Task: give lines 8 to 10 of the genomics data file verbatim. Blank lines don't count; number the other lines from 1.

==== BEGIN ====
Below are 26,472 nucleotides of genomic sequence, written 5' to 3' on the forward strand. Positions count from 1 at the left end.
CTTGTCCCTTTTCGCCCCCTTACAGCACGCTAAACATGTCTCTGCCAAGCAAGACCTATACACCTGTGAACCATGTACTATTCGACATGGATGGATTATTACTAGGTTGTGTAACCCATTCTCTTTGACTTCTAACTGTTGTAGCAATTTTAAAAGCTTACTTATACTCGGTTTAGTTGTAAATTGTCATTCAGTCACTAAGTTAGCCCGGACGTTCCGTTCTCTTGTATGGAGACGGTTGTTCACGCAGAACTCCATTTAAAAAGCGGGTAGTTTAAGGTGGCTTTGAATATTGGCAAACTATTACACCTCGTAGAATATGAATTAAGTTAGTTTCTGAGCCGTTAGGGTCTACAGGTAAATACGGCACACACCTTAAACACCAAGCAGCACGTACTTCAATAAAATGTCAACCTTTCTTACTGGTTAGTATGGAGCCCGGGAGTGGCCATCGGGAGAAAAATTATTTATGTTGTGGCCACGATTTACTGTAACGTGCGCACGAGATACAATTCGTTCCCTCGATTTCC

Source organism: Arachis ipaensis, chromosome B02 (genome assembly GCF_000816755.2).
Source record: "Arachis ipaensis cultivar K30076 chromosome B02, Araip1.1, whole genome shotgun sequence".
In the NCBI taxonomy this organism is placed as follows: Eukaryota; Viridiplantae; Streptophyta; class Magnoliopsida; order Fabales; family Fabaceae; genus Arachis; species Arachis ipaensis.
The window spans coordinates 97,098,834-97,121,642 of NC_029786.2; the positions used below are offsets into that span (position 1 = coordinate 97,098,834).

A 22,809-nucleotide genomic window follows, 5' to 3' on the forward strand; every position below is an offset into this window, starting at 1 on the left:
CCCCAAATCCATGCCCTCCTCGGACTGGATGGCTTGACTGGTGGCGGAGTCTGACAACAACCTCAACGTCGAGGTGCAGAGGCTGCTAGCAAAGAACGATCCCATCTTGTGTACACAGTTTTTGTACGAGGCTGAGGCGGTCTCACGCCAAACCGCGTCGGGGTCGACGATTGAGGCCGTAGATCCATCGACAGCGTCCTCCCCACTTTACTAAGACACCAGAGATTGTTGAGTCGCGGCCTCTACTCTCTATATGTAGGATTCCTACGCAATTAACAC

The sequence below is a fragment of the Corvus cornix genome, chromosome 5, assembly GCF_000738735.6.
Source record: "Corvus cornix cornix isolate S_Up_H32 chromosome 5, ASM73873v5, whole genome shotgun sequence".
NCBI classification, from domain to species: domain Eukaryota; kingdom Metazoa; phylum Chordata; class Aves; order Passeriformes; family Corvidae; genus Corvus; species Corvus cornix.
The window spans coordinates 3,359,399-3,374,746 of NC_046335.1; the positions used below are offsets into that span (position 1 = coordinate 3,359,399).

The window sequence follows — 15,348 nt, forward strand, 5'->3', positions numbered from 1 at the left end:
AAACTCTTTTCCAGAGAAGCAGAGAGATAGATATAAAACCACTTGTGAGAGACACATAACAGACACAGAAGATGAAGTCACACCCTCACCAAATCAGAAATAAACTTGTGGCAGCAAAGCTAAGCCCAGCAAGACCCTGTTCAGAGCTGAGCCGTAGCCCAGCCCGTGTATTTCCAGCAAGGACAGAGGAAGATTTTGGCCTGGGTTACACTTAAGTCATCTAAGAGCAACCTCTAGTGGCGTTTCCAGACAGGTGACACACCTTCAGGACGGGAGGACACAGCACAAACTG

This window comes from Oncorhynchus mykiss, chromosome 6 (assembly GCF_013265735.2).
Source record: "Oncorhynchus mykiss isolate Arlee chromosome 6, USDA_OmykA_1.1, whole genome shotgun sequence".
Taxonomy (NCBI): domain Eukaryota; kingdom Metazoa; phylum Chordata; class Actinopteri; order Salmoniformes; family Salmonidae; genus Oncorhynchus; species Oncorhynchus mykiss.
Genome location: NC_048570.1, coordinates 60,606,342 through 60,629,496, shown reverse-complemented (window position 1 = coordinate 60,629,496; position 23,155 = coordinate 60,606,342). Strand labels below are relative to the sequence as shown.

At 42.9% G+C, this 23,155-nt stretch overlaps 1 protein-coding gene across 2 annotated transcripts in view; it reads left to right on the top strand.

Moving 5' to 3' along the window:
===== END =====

CCCCAAATCCATGCCCTCCTCGGACTGGATGGCTTGACTGGTGGCGGAGTCTGACAACAACCTCAACGTCGAGGTGCAGAGGCTGCTAGCAAAGAACGATCCCATCTTGTGTACACAGTTTTTGTACGAGGCTGAGGCGGTCTCACGCCAAACCGCGTCGGGGTCGACGATTGAGGCCGTAGATCCATCGACAGCGTCCTCCCCACTTTACTAAGACACCAGAGATTGTTGAGTCGCGGCCTCTACTCTCTATATGTAGGATTCCTACGCAATTAACAC

The sequence below is a fragment of the Corvus cornix genome, chromosome 5, assembly GCF_000738735.6.
Source record: "Corvus cornix cornix isolate S_Up_H32 chromosome 5, ASM73873v5, whole genome shotgun sequence".